Belgium’s Secretary of State for the North Sea has proposed increasing the size of the zone allocated to new offshore windfarms under the country’s new Marine Spatial Plan.
Philippe De Backer said the size of the zone could be increased by 25%, which would enable turbines to spaced further apart and operate more efficiently as a result. Mr De Backer said he believed the plan would enable the cost of energy from new offshore windfarms to fall further and facilitate zero-subsidy bids.
“I believe in a clean future with renewable energy. But this must also remain affordable for everyone. By increasing the new windfarm zone, the price of energy will fall and make windfarms possible without subsidies,” Mr De Backer claimed.
As highlighted here, April saw the authorities in Belgium announce plans for offshore wind energy that included targets of 2.2 GW by 2020 and to 4 GW by 2030. “The North Sea is a crucial partner in the transition towards renewable energy,” Mr De Backer said when the announcement was made.
The Belgian Government wants to phase out two nuclear power plants that account for 5.9 GW of capacity. The reactors at Doel and Tihange have experienced a series of technical problems and are due to close by 2025. Belgium needs wind energy to replace them but is a relatively small country with little room for additional onshore capacity. That makes offshore wind even more important.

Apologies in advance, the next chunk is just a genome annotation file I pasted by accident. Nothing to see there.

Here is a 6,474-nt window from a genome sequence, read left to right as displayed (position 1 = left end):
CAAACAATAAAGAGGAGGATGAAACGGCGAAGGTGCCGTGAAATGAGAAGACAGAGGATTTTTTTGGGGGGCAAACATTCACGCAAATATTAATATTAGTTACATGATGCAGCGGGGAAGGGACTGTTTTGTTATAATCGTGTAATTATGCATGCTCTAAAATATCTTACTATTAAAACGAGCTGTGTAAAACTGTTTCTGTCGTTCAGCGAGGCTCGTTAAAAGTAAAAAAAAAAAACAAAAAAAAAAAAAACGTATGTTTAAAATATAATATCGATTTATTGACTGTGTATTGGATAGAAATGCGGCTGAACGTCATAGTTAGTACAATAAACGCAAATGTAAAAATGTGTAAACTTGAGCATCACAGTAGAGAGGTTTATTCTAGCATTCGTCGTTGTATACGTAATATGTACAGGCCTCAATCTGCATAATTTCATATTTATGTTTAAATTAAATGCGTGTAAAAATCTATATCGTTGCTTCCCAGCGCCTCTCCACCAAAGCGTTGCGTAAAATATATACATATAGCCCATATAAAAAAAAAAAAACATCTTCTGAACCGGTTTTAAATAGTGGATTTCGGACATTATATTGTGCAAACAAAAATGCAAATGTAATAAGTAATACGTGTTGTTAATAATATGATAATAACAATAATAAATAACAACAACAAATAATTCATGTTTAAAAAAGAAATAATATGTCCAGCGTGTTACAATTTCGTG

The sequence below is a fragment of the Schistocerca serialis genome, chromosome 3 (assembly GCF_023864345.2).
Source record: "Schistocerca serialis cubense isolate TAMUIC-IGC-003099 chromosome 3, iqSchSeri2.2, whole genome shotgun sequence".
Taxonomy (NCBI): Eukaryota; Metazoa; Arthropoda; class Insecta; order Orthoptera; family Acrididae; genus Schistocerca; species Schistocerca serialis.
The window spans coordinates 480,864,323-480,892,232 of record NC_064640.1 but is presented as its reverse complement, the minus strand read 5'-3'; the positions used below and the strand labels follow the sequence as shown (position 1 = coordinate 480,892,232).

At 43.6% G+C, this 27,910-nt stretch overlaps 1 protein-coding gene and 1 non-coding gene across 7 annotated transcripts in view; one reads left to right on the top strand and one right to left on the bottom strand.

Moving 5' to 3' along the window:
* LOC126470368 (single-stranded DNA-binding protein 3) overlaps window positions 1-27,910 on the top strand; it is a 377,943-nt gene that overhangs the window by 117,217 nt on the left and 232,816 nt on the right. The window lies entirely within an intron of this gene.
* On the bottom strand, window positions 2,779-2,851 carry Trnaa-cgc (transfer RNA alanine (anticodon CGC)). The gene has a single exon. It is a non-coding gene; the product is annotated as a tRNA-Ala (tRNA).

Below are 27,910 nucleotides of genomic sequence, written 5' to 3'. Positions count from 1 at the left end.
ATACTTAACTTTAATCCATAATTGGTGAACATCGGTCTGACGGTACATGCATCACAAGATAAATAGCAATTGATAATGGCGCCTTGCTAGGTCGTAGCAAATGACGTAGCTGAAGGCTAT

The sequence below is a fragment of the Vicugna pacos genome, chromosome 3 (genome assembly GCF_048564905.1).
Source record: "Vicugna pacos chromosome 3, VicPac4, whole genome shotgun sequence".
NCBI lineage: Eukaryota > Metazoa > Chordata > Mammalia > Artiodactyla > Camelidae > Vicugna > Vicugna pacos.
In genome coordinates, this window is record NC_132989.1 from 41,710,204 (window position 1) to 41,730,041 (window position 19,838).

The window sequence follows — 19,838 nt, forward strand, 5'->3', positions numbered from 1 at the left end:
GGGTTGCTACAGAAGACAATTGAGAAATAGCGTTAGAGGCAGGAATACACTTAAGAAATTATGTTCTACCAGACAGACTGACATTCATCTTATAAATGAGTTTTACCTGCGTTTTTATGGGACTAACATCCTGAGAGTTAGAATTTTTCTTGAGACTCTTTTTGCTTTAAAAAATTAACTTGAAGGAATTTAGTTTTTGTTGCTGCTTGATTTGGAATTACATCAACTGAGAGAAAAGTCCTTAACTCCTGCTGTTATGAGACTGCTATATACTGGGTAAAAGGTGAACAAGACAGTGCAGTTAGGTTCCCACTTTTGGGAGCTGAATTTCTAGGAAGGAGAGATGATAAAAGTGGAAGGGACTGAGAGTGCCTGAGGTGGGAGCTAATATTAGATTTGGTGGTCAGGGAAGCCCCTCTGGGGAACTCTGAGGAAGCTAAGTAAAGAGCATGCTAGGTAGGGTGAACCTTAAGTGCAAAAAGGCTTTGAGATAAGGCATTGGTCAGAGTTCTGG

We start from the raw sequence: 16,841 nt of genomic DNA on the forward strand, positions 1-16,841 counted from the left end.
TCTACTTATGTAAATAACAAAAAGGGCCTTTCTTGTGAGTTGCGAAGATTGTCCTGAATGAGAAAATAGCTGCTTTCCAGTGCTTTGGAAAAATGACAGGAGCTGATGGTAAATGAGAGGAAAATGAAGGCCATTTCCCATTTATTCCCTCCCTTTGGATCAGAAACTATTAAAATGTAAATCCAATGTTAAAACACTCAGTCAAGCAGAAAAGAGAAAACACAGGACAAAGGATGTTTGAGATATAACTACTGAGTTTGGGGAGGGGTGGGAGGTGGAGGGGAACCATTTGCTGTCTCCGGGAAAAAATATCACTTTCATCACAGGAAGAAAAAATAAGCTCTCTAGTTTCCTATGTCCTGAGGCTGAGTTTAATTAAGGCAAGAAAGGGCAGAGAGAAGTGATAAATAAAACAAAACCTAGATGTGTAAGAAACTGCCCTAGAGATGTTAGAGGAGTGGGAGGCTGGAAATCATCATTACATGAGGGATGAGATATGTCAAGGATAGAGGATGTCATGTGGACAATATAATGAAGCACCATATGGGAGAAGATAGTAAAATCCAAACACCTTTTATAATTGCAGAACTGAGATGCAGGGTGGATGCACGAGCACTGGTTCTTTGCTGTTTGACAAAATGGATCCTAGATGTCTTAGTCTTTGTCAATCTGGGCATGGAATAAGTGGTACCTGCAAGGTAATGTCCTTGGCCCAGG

With new offshore windfarms urgently required, Belgium needs a new marine spatial plan for after 2020. This is currently being discussed and once completed will lead to new concessions and tenders.
Mr De Backer had proposed expanding capacity for offshore wind with an additional 221-km2 zone, capable of accommodating at least 1.7 GW of additional offshore wind capacity. Industry associations said the zone identified by the government was not large enough and would mean the wake effect around turbines would adversely affect yields. Developers would need to take into account that a very compressed zone would prevent them from optimising the configuration of any windfarms built in it and that could drive up rather than reduce costs.
However, following a public consultation, Mr De Backer now proposes to enlarge that zone by another 60 km². Mr De Backer is also working on a new financing system and would like to see the new offshore wind capacity built without subsidy.
The Offshore Wind Journal Conference in London 5 February 2019 will address key issues including global market developments, increasing turbine sizes, floating offshore wind and industry regulations.